It’s the start of a long night when “Shithouse” opens in the dorm Alex (Cooper Raiff) shares with his roommate (Logan Miller), the former wondering whether he can work up the courage to ask his more extroverted roomie whether there’s any parties going on. The small amount of gumption Alex does have is largely supplied by a stuffed animal he’s brought with him from Dallas, which psychically prods him towards speaking to others when he is incapable of doing so himself, and when left to his own devices, as he is at the titular location where a frat party is commencing, he can appear to be a deer in headlights, particularly when striking up a conversation with Maggie (Dylan Gelula), his RA and the only person he knows that’s there.
Alex may not have much conviction in himself, but Raiff, the guy playing him who also wrote and directed “Shithouse,” creates an unusually convincing relationship drama in the company of two underclassmen at Greenhill who are working through figuring out who they are when getting to know each other. Contrary to its provocative title, the film proves to be far more gentle than one would expect, but then that’s just one of many ways Raiff is able to put an audience in his characters’ shoes as Alex and Maggie gradually come to realize they are not exactly who they pegged the other to be, gradually trusting one another enough to talk about things they haven’t since leaving home for college and perhaps thought they wouldn’t speak of again. While Alex’s shyness has prevented him from engaging with others, making it a lonely freshman year, Maggie has gotten to her sophomore year living out someone else’s fantasy of consequence-free adult activities once away from parental supervision, but hasn’t been enriched by the experience and the two find a connection in craving the kind of conversation that’s proved elusive when sex seems to be more readily exchanged than words.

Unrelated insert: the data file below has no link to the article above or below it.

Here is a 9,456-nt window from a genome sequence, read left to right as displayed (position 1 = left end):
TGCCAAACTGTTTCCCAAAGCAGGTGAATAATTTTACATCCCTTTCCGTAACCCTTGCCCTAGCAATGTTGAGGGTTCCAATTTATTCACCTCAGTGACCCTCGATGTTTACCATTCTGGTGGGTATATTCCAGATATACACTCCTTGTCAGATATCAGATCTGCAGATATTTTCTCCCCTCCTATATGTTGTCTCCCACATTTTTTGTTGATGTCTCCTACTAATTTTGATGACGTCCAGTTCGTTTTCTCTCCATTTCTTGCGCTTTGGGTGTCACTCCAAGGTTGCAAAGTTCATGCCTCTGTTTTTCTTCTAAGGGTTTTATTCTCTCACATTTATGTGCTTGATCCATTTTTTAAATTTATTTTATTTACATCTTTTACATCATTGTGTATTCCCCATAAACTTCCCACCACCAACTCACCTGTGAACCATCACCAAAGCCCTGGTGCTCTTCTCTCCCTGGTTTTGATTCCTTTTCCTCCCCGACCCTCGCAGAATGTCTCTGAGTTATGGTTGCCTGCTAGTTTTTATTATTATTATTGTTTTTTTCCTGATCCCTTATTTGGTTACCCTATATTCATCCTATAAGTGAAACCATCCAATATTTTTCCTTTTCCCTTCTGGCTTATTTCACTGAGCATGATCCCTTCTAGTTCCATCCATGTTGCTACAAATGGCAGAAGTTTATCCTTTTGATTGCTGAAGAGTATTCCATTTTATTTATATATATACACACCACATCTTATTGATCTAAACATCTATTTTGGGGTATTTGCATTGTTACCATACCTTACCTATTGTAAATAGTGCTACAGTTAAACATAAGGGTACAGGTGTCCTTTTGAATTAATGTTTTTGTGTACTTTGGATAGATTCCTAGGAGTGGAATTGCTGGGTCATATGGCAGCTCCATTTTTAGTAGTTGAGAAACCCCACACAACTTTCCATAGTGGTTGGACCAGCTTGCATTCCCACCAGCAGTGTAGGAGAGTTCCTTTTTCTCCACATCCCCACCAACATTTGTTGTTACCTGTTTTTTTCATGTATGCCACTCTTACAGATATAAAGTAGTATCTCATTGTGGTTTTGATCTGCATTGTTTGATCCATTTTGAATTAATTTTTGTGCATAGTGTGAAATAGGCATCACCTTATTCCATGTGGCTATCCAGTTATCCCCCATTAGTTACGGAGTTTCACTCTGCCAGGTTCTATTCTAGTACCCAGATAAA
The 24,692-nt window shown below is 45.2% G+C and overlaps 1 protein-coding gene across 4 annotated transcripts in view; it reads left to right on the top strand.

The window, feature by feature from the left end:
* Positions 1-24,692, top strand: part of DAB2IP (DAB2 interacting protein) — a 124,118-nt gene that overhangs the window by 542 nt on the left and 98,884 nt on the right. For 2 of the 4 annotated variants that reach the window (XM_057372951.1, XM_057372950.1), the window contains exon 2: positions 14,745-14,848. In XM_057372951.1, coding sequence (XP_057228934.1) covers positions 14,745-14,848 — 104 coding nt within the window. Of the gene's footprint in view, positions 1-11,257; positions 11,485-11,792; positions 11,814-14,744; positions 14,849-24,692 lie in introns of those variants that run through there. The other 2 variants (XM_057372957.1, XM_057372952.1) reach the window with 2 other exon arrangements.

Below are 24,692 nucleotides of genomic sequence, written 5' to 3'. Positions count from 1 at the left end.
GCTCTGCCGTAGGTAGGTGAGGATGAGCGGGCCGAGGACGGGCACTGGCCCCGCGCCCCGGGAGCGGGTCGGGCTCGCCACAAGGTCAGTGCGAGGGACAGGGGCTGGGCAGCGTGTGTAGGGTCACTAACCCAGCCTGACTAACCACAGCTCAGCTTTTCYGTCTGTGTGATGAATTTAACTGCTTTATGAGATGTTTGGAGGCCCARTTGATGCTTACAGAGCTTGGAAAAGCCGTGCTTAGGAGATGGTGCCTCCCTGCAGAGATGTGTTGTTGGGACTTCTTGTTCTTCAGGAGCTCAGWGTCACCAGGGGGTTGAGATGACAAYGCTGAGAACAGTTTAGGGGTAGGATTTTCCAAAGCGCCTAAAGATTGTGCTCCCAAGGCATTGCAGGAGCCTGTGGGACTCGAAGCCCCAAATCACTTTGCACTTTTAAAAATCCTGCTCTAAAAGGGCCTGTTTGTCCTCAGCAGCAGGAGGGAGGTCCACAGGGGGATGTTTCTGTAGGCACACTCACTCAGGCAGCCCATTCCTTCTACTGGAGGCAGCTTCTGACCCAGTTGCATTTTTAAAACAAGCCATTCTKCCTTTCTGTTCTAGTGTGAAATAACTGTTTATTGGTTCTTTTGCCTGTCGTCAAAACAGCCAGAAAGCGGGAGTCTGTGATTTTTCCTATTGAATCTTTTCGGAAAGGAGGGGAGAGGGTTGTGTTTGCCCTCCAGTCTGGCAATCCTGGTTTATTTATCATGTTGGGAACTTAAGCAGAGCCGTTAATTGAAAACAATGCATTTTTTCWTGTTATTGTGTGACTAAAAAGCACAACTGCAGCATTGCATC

It would be easy to say that “Shithouse” reminds of “Before Sunrise,” but that would oddly be selling what Raiff does short when he creates an equilibrium between Alex and Maggie that resembles how generously Celine and Jesse were allowed to articulate their perspectives fully and thoughtfully with the ability to surprise each other time and again, but eventually strays away from the formula that Richard Linklater created for so many indie romances in its wake by striking a unique pace to survey the fallout from suddenly being the polar opposite of strangers and they try to keep up with the rest of a world that won’t stop moving on while for one beautiful moment, time stood still for them. Gelula, who’s shown a captivating gift for playing characters with a wisdom and a wariness well beyond their years since first breaking out in “First Girl I Loved,” is particularly strong as Maggie when emotions that the character had feared revealing begin to register on her face and the way Raiff catches them, both in his capacity as a director and as her scene partner, lets their raw power come through. Still, as one might suspect from its title, “Shithouse” is hardly pretentious, capturing the curiosity at this particular age as much as its uncertainty and in doing both, Raiff crafts a night you never want to end with a portrait of knocking on adulthood that is as entertaining as it is honest.